This term was introduced by American psychologist Gordon Allport (1897-1967) in his famous theory of personality and from studies of Carl Jung (1875-1961). Cognitive styles are general psychological dimensions by which people differ. Cognitive styles refer to individual differences in ways of perceiving, remembering or thinking and how do people. For the latter, we can say that the main element of cognitive styles is not the efficiency with which it is done, but rather how it does what it does. A cognitive style is based on the way to process information and to use own, such as perception, thought, perception and memory and that are related to the individual personality cognitive resources.
9 Cognitive Styles.
There have been numerous authors who have tried to classification of the types of cognitive styles, explain the proposal Messick (1976). This author described 9 different styles of cognitive styles among which the dependence-field independence and reflexivity-impulsivity dimension. Later it would expand the list to 19 different cognitive styles.
1. Field Dependence-Independence.
In this cognitive style what is studied is the ability to act in a differentiated way the environment. This is the way in which people rely on their own internal perceptions to not be misled by information from external or environmental perceptions.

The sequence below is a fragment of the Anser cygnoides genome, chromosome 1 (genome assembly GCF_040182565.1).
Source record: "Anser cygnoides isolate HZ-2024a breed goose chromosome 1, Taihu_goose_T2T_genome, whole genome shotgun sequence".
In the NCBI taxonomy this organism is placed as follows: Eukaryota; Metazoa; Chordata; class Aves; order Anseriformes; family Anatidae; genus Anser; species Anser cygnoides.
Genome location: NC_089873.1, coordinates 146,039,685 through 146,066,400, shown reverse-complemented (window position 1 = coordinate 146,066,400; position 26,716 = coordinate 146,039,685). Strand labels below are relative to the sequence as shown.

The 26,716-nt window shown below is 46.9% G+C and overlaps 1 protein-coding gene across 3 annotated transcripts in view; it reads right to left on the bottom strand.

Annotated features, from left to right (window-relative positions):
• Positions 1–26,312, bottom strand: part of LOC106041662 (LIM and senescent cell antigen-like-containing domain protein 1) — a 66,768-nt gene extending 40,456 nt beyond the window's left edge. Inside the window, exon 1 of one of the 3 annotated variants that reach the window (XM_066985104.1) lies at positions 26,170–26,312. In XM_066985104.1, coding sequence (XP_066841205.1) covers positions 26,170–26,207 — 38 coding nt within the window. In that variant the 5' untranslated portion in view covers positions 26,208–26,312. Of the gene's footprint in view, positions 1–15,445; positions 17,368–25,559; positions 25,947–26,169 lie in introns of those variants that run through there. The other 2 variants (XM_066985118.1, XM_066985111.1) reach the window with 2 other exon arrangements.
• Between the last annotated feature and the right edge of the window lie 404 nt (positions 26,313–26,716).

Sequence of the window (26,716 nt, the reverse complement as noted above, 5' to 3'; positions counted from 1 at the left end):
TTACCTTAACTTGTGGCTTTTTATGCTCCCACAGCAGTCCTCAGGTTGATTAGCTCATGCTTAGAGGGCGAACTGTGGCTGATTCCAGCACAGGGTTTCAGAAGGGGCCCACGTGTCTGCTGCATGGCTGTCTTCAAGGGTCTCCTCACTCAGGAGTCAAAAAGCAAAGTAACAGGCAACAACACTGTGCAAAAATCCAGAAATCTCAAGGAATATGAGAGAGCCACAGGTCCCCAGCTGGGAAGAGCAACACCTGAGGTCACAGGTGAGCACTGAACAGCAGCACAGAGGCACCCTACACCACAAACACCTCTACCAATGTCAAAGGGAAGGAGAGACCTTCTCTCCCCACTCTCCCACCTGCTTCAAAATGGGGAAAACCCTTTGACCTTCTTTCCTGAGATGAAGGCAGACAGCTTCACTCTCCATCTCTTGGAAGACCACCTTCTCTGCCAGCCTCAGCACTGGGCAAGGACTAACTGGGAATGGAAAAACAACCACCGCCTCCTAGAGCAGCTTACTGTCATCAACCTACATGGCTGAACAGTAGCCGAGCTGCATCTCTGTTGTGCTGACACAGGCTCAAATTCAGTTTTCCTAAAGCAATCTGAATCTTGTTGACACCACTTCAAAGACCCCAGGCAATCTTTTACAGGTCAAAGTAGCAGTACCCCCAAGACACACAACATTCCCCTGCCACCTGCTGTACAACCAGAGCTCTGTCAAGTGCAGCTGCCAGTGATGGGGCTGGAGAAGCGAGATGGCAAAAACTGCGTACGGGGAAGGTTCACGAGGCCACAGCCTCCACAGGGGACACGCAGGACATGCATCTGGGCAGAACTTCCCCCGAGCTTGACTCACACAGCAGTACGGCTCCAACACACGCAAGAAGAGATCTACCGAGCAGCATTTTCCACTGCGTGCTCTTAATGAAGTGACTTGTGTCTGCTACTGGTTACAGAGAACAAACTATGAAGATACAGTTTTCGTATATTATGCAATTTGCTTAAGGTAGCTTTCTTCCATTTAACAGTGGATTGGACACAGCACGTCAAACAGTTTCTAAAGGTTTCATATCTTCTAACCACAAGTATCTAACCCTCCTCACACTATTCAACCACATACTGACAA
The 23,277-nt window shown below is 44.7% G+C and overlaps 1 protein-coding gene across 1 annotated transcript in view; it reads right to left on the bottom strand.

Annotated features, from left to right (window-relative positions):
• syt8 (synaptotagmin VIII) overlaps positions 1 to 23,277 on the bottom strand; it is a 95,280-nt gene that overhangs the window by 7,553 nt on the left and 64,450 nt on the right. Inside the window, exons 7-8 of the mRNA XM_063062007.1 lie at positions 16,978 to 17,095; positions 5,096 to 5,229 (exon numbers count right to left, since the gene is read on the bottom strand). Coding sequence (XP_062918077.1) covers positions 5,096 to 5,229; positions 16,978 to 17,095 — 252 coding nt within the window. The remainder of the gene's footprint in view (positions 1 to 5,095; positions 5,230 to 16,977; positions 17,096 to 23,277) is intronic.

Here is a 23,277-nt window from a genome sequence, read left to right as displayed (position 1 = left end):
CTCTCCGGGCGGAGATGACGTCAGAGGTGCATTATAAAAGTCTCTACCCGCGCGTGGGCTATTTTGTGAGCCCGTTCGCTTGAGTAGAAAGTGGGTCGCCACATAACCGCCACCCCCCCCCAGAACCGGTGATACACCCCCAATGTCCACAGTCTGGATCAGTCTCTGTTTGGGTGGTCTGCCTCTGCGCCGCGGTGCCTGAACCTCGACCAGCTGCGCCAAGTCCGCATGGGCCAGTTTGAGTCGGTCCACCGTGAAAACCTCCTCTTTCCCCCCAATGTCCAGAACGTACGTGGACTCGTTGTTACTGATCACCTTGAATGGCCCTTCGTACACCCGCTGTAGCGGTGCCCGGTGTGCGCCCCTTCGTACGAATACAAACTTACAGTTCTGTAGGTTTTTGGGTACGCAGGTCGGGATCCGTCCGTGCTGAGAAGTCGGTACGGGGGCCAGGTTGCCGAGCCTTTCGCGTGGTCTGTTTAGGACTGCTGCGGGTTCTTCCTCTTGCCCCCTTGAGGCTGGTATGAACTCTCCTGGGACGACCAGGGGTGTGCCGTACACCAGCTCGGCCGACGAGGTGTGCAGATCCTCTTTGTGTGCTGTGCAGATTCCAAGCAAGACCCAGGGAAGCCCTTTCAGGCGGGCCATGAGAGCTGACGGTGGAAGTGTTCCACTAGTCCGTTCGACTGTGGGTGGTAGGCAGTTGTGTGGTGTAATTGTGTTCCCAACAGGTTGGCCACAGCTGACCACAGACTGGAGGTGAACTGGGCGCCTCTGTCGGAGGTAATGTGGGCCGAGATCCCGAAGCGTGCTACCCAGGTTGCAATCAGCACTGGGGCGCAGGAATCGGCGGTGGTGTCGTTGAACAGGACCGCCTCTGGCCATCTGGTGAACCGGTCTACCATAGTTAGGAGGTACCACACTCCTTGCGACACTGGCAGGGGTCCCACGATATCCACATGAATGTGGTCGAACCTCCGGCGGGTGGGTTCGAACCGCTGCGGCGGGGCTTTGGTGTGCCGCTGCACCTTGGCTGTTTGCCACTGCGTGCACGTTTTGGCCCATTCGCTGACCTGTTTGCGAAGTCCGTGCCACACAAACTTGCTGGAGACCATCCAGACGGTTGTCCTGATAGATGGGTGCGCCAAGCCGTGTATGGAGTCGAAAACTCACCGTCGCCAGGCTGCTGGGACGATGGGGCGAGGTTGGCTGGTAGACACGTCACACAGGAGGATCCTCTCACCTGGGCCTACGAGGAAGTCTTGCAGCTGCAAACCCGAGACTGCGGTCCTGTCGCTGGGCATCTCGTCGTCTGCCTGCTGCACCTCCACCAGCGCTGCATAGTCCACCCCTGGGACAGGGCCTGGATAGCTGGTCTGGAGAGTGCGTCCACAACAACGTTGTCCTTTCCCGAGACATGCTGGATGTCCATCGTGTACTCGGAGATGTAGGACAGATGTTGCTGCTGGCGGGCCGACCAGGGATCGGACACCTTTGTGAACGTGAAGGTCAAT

The independence of the field increases to 15 years of age, tend to stabilize and begin to decline.
Self-employed persons do not have to be smarter.
An independent person tends to predispose to have delusions.
A dependent person is predisposed to substance or fall into emotional dependency relationships.
In this style the tendency is to take decisions fast or slow. The most thoughtful people tend to be more conservative than impulsive. Reflective analyze the situation carefully and analytically depending on the various alternatives. Quite the opposite for impulsive people who are influenced by the appearance of any of the alternatives.
It refers to individual differences in amplitude and intensity of care.
4. Extent of categorization.
Individual differences in tendency to process information in wider as opposed to the tendency to process it in categories of small size categories.
5. Style conceptualization.
This style is very similar to the amplitude of categorization. The style of conceptualization refers more specifically to individual differences in the tendency to classify a heterogeneous set of stimuli in a large number or small number of categories. An example of this type of style is that there are people for whom there are only 5 colors and other categorizing to different kinds of white color.
6. Complexity – Simplicity Cognitive.
Individual differences in tendency to interpret situations, especially social, of a multidimensional and abstract form as opposed to the tendency to interpret dimensional and concrete way.
7. leveling – Worsening.
Individual differences in memory performance.
Levelers: assimilate and confound their current perceptions stored in memory experiences.
The agudizadores: distinguish the information stored in the memory of the current information.
8. restrictive control – Flexible Control.
Individual differences in the difficulty or ease to overcome perceptual or cognitive interference.
9. Tolerance – Intolerance.
It refers to the tolerance or intolerance of people to unusual situations. Thus, people differ in their more or less willingness to accept and tolerate incongruent or unusual perceptions or experiences regarding what the individual knows or knows.
Other cognitive styles.
Santrock, J.W. Educational Psychology (2011). Ed. McGraw-Hill.